My understanding of categories is that when they prevent you from doing something you need then categories should be changed to allow you to do whatever you wanted to do in the first place.

Technically I do not think that categories would mind an optional argument to .cardinality. I guess that they would not notice it, so that's all good.

This being said, if you are at the Sage Days 45 right now Nicolas Thiery should be around. And he's THE guy you should bug for anything related to categories :-P

Nathann

comment:11 in reply to: ↑ 10 Changed 7 years ago by nthiery

Replying to ncohen:

Fair point. cardinality() doesn't seem to live in sage.combinat.posets.linear_extensions, though. It looks like it comes from the FiniteEnumeratedSets category.

Oh. Right. So it builds all linear extensions then counts them -_-

To be precise, for an object in FiniteEnumeratedSets?, cardinality is set by default to _cardinality_from_iterator. So it indeed goes through all linear extensions. However the counting is done along the way, without storing them. So the memory complexity is roughly constant (well, linear in the size of one linear extension).

Is it legitimate to give LinearExtensionsOfPoset a cardinality function with an argument to choose between the _cardinality_from_iterator from FiniteEnumeratedSets and counting recursively? My understanding of how categories are meant to work does not extend this far.

+1

My understanding of categories is that when they prevent you from doing something you need then categories should be changed to allow you to do whatever you wanted to do in the first place.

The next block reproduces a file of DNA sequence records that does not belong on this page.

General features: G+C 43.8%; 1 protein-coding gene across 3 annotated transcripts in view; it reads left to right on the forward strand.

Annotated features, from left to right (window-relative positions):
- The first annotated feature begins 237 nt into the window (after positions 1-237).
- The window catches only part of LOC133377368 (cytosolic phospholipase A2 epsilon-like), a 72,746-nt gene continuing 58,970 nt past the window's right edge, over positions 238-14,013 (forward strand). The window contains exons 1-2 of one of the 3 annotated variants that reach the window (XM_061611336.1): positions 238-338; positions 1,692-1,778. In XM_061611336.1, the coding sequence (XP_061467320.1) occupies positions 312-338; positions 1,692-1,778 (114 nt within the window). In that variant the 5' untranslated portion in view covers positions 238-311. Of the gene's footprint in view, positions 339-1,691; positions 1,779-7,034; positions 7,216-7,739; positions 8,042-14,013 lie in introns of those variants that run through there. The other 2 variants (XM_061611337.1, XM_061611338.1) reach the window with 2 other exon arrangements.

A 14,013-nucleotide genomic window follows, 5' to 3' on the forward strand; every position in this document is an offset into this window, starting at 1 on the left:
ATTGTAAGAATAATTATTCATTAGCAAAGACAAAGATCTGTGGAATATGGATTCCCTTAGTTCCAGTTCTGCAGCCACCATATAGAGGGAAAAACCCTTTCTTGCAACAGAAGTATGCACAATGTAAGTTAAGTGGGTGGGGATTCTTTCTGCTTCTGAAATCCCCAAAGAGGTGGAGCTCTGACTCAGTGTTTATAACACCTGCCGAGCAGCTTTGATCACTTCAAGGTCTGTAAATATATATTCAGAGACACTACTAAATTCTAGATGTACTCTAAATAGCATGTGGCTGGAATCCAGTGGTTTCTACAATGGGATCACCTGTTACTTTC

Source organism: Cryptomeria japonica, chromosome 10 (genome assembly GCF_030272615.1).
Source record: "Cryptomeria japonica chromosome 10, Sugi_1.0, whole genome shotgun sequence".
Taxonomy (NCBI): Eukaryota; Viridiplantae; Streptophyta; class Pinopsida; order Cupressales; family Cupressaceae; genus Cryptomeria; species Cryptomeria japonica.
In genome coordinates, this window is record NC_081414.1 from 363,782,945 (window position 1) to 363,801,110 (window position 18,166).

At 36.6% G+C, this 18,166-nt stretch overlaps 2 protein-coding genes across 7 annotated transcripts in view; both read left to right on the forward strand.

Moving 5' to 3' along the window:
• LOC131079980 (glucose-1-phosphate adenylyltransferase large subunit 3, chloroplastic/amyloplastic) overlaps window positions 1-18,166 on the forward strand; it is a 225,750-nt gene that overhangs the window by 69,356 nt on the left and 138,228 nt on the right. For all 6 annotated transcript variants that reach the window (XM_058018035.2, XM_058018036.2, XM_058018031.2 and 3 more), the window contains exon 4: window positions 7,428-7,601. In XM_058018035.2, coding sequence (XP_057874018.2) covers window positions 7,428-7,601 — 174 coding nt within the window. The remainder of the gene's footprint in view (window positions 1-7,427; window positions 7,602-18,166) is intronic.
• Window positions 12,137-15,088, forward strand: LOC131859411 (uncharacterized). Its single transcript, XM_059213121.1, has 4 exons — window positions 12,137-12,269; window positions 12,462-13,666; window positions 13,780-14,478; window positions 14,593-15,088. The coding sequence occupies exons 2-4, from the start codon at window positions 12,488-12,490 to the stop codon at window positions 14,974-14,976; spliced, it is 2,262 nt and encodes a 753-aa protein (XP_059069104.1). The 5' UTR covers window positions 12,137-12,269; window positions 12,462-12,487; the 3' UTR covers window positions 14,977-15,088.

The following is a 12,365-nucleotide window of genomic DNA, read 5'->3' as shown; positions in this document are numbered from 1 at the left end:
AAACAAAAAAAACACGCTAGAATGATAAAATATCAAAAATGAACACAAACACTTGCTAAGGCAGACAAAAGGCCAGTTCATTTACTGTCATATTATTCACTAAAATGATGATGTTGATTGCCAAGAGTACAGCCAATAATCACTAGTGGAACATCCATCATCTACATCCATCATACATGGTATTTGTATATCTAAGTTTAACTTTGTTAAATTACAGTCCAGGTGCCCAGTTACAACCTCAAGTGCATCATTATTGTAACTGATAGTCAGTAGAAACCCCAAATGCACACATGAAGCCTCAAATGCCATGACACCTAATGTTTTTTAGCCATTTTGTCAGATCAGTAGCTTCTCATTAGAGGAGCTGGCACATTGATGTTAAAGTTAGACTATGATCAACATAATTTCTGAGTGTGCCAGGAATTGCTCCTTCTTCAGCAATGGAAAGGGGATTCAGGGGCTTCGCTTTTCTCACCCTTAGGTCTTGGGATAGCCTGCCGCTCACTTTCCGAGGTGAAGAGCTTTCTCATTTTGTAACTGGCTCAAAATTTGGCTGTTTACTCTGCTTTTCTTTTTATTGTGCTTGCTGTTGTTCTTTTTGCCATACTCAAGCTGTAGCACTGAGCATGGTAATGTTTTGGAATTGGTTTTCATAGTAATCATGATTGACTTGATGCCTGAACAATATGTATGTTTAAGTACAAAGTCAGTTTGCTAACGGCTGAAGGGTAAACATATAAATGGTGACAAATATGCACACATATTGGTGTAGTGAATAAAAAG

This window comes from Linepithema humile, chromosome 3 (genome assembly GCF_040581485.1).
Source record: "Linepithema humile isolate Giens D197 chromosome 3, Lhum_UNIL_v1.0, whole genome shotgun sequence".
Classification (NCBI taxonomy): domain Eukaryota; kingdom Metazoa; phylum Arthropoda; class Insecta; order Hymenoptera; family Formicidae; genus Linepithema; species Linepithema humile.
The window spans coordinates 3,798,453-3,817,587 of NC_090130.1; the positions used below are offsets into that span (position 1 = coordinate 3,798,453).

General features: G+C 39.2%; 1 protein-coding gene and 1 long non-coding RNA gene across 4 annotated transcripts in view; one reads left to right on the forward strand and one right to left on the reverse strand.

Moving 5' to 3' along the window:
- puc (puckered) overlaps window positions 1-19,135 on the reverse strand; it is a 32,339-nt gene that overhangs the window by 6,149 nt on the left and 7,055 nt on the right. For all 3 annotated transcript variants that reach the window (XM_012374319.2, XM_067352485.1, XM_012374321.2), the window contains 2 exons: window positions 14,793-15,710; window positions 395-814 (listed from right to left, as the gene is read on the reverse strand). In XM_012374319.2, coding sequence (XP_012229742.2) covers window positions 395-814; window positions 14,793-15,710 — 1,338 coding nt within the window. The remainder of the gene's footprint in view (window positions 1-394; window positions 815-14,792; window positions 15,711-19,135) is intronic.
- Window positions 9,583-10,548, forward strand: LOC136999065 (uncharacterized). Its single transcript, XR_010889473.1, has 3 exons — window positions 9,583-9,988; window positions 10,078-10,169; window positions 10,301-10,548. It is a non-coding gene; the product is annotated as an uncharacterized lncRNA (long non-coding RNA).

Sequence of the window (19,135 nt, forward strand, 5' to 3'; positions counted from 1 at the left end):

Certainly: in any object oriented system, abstract classes are here to provide you with default implementations. By design they are meant to be overridden whenever there is a better algorithm in a special case and the application in mind makes it worth it to implement that algorithm

Categories are nothing but a way to organize those abstract classes.

Cheers,

Nicolas

comment:12 Changed 6 years ago by csar

I will give LinearExtensionsOfPoset the choice of which method to count linear extensions.

comment:13 Changed 6 years ago by jdemeyer

  • Milestone changed from sage-5.11 to sage-5.12

comment:14 Changed 6 years ago by vbraun_spam

  • Milestone changed from sage-6.1 to sage-6.2

comment:15 Changed 5 years ago by vbraun_spam

  • Milestone changed from sage-6.2 to sage-6.3

comment:16 Changed 5 years ago by vbraun_spam

  • Milestone changed from sage-6.3 to sage-6.4

comment:17 Changed 4 years ago by jmantysalo